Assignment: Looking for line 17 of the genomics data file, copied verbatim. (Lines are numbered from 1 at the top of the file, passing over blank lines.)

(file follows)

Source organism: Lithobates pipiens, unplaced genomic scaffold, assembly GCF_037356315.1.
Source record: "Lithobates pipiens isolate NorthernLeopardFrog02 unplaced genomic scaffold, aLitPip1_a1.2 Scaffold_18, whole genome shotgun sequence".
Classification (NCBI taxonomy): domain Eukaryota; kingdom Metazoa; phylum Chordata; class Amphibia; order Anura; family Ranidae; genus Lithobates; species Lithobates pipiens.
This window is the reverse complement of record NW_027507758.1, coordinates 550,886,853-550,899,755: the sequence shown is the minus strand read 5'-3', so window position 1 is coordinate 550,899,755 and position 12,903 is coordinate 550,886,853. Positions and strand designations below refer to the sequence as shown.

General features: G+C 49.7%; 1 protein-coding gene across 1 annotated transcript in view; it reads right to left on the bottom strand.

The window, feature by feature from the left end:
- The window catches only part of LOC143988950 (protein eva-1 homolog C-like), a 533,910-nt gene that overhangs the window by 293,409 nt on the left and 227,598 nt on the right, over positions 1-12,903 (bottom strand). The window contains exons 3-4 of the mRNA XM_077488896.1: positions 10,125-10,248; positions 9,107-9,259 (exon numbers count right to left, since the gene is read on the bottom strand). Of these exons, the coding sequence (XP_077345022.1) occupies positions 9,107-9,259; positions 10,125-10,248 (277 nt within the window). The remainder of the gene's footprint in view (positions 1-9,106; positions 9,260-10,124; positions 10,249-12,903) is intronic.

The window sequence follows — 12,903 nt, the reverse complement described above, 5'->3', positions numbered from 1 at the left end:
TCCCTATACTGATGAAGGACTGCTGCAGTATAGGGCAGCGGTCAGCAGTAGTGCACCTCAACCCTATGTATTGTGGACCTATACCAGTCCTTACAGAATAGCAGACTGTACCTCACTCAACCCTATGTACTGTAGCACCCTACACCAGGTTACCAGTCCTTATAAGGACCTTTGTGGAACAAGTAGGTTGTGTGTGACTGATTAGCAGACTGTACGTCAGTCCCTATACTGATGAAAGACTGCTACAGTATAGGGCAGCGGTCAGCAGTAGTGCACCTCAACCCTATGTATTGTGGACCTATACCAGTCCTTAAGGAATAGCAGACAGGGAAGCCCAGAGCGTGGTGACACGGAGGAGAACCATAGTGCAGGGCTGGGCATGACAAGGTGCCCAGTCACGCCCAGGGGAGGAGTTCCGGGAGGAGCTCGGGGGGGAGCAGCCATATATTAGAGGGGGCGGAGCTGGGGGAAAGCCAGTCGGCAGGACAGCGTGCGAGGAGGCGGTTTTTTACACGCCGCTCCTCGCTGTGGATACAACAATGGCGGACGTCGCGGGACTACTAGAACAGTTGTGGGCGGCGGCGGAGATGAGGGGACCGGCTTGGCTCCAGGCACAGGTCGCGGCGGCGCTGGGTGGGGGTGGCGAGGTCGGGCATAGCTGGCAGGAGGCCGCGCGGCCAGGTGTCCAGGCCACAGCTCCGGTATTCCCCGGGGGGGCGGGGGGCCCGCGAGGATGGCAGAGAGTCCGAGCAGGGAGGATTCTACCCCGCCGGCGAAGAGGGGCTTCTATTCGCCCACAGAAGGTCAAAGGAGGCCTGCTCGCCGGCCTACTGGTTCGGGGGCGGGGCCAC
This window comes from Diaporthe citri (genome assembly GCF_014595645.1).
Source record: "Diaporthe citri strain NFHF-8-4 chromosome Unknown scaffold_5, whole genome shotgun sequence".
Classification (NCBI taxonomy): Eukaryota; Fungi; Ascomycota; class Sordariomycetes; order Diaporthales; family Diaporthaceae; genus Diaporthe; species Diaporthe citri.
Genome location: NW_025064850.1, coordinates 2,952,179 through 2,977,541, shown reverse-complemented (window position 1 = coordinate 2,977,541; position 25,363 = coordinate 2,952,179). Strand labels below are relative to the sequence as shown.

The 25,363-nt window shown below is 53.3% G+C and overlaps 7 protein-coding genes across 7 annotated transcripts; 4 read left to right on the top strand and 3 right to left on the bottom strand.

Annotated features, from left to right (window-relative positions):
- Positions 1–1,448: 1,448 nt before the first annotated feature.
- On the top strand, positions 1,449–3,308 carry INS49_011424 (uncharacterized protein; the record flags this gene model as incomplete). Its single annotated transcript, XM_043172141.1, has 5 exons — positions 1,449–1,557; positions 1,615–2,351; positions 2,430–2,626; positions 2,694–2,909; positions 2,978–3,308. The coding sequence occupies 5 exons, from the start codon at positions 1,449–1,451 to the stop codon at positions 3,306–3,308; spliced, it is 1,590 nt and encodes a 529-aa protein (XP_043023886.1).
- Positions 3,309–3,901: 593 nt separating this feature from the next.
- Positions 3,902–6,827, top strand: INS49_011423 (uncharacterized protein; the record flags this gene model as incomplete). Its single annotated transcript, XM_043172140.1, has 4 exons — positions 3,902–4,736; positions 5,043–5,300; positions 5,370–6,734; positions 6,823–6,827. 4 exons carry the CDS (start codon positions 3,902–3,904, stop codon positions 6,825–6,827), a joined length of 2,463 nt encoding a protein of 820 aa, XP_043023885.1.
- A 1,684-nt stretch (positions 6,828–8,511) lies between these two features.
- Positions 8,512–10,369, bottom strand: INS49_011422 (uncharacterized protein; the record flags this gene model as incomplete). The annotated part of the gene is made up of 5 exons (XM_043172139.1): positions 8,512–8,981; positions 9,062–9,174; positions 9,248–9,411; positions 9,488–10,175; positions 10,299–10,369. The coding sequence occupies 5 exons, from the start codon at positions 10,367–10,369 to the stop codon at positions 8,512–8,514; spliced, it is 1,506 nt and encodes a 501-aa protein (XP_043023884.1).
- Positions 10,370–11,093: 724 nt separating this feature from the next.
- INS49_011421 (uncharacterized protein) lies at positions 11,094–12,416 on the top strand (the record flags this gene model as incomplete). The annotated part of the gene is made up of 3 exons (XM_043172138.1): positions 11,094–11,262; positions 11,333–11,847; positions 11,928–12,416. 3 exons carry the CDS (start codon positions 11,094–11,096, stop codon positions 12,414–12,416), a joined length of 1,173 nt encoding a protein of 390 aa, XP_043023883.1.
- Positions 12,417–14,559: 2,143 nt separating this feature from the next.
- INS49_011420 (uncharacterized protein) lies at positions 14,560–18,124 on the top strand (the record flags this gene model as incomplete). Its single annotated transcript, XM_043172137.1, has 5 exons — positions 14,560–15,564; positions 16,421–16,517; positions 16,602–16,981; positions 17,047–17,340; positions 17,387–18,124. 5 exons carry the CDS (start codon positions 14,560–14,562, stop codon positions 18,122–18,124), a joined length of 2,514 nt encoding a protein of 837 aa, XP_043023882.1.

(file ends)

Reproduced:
- On the top strand, positions 1,449–3,308 carry INS49_011424 (uncharacterized protein; the record flags this gene model as incomplete). Its single annotated transcript, XM_043172141.1, has 5 exons — positions 1,449–1,557; positions 1,615–2,351; positions 2,430–2,626; positions 2,694–2,909; positions 2,978–3,308. The coding sequence occupies 5 exons, from the start codon at positions 1,449–1,451 to the stop codon at positions 3,306–3,308; spliced, it is 1,590 nt and encodes a 529-aa protein (XP_043023886.1).